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Gosh, I read The Walls Around Us by Nova Ren Suma so long ago! This is another book that’s not necessarily purple prose, if we’re sticking by the strict definition of flowery nonsense, but it is pretty vague, and the way it dances around what’s going on through pretty language means that you don’t see the twist coming until it’s smacking you in the face. I love when books utilize floaty descriptions to make it hard to focus on the chaotic insides.

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Talk about superfluous. Night of Cake and Puppets by Laini Taylor is totally unnecessary to the rest of the series, but also you will perish without it in your life, so it’s definitely worth the read. It’s literally about a date between Zuzana & Mik, which includes a frozen tea party on a stolen boat, violins and ice globes, and lots of mooning over Mik’s eyes. It’s so ridiculous, and I want to reread it immediately.

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Ah, yes, the book I will never, ever forget. The Strange and Beautiful Sorrows of Ava Lavender by Leslye Walton is one of my favorite young adult books ever, and I think I haven’t reread it because I just want to hold that first read sensation in my heart for as long as possible. It’s so mystical and floaty and just wanders all over the place, and I love it so, so much.

What is your favorite purple prose book? And if you hate it, what’s your favorite super down to earth book?

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Mary RYT 200 Tibetan Buddhism Gryffindor Part-time witch, full-time novelist. Lover of words, planets, dragons, and mountains.

15 thoughts on “TTT: Purple Prose

  1. Ooh these are such great books! Purple prose can be kinda hit or miss for me, but when it’s a hit, it’s a HIT. I loved Language of Thorns, from the writing to the illustrations to everything. And, well, I’m sure you know how I feel about Maggie Stiefvater’s writing 😀 I really need to check out Lana Popovic’s books, because the covers are gorgeous and I’m sure the books themselves will be too!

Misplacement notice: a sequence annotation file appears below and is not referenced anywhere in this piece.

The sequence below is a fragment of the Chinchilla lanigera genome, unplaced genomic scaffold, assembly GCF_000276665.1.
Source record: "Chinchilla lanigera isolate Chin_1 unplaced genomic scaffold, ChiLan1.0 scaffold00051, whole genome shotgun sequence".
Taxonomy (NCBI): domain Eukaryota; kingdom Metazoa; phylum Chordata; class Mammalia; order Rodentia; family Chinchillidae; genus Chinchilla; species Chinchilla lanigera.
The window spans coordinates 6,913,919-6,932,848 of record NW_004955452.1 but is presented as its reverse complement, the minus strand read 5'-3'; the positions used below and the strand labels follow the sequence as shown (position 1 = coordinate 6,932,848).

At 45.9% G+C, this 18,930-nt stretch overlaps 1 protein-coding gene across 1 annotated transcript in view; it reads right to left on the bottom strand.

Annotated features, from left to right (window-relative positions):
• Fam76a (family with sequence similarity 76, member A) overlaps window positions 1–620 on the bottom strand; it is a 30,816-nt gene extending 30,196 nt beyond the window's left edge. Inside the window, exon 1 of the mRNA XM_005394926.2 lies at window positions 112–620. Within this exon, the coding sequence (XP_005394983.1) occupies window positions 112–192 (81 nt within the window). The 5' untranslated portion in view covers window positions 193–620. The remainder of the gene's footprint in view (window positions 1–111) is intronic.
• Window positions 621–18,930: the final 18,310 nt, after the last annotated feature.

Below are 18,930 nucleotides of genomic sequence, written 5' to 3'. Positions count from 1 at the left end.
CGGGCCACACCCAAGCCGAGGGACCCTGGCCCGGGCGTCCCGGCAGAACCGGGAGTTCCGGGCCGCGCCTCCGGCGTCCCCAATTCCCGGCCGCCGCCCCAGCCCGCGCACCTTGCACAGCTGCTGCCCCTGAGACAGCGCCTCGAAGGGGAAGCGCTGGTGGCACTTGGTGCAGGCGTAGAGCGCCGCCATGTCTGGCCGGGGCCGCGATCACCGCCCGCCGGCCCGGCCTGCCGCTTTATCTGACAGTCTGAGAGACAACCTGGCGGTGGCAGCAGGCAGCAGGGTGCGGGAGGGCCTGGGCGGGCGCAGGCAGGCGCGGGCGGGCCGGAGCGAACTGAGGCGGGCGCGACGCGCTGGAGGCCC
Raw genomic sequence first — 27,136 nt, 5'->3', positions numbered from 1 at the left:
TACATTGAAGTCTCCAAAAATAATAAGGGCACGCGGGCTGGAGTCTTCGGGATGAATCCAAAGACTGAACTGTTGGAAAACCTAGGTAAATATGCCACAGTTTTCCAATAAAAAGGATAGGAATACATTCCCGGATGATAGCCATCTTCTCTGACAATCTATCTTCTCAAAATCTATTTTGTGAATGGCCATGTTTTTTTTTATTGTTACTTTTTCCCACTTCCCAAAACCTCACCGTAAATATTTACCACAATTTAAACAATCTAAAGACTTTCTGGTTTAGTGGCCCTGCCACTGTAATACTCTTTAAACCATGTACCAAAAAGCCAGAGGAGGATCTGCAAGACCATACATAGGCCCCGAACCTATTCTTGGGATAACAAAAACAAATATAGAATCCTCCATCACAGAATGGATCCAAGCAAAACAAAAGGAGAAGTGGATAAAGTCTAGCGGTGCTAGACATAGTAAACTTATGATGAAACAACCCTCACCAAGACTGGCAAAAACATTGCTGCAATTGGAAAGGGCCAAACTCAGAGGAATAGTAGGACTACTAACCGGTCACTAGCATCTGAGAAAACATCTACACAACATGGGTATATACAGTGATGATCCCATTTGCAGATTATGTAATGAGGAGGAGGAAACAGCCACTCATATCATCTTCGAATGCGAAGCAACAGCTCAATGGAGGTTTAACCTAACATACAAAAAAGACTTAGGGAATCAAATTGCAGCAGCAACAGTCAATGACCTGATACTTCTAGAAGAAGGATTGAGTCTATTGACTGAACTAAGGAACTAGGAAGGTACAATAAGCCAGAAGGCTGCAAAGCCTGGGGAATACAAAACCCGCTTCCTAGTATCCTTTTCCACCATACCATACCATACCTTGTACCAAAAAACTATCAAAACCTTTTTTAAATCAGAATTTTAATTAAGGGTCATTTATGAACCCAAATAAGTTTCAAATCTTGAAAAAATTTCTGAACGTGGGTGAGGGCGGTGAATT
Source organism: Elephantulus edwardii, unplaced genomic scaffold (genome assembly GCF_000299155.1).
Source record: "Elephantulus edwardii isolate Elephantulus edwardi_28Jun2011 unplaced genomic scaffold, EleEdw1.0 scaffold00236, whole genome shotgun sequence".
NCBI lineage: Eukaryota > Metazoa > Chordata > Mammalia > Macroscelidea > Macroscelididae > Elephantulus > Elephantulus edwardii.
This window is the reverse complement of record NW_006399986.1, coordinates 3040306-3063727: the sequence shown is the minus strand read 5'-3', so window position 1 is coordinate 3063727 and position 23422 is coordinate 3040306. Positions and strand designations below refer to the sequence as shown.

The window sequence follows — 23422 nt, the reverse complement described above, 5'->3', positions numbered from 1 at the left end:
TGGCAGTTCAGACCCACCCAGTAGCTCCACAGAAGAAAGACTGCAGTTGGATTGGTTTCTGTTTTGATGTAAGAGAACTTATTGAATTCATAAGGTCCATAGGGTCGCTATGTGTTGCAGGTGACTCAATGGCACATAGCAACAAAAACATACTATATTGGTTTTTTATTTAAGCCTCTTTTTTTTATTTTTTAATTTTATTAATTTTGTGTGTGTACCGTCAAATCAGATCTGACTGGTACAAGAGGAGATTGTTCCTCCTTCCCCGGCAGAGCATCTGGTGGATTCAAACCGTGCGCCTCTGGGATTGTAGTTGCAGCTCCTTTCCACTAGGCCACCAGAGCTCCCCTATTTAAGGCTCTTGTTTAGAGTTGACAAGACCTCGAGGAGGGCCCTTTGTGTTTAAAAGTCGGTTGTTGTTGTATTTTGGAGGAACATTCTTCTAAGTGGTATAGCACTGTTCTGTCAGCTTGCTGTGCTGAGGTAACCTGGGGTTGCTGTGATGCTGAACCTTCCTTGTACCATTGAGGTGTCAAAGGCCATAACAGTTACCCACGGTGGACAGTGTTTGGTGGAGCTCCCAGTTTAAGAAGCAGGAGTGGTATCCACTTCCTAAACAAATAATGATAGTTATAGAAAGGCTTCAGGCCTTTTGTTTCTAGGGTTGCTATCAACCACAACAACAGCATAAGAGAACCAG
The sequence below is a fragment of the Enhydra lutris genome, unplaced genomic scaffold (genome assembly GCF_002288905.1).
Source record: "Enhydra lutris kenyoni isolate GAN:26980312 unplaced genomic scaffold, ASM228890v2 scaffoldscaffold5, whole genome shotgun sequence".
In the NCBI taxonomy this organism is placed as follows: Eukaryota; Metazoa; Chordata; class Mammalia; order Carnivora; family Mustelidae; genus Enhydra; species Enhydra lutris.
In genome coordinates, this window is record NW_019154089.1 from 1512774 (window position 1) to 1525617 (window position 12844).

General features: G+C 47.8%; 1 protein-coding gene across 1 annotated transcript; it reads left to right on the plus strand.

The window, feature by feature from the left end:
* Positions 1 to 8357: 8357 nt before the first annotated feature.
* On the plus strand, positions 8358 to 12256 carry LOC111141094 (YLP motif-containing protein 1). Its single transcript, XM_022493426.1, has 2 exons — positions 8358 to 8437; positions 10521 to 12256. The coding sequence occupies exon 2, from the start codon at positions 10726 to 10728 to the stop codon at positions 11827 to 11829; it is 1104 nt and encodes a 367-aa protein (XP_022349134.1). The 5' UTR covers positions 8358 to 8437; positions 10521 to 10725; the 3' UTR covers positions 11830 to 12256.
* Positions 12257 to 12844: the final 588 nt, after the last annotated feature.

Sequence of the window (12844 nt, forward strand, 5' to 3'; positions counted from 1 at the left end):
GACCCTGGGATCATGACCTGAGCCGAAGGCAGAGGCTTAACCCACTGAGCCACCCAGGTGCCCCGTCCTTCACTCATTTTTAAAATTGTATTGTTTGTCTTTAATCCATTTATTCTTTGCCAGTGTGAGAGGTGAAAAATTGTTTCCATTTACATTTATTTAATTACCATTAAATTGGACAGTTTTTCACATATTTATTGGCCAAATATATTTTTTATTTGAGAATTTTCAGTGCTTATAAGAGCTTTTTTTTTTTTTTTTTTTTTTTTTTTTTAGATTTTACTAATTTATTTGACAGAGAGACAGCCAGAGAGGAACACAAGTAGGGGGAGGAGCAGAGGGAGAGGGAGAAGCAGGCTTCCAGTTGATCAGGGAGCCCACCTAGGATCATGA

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    1. I feel that. I have a very low standard when it comes to pretty much ALL media unless it’s a fantasy book, so usually my thing is “okay I’m watching an action movie, as long as there’s some explosions, I’ll be fine” and pretty much all magical realism books are just “if it’s flowery inside, I’ll be happy,” which is actually a really fun way to go through life because I just love 98% of what I consume, hahaha. And yes, Lana Popović’s books are so good! Well. The language is GORGEOUS, and the plot is interesting, but it’s kind of over the top, too. It’s like the most purple out of all of these.

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  2. Ooh, The Strange and Beautiful Sorrows of Ava Lavender is one of my favourite YA books as well! I was pretty disappointed when Walton’s sophomore novel took quite a different tone, lol. I haven’t read any Nova Ren Sum but I really should… Wild Beauty is also the book I would choose as exemplar of McLemore’s writing (though When the Moon Was Ours is my personal fave).

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    1. Me too! Price Guide fell really flat for me. It was just lacking in all ways, but particularly the beautiful language. I also loveloveLOVE When the Moon was Ours, but felt totally dead over the language in Wild Beauty, so figured it fit for this one, haha.

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  3. Bardugo’s writing is beautiful! I absolutely love Earnshaw as well and really look forward to reading winterwood. Yeah personally Caraval was OTT- even for my tastes tbh. I like the sound of wild beauty and ava lavender as well. haha I love your description of night of cake and puppets as unnecessary… but something you absolutely have to read- so true!!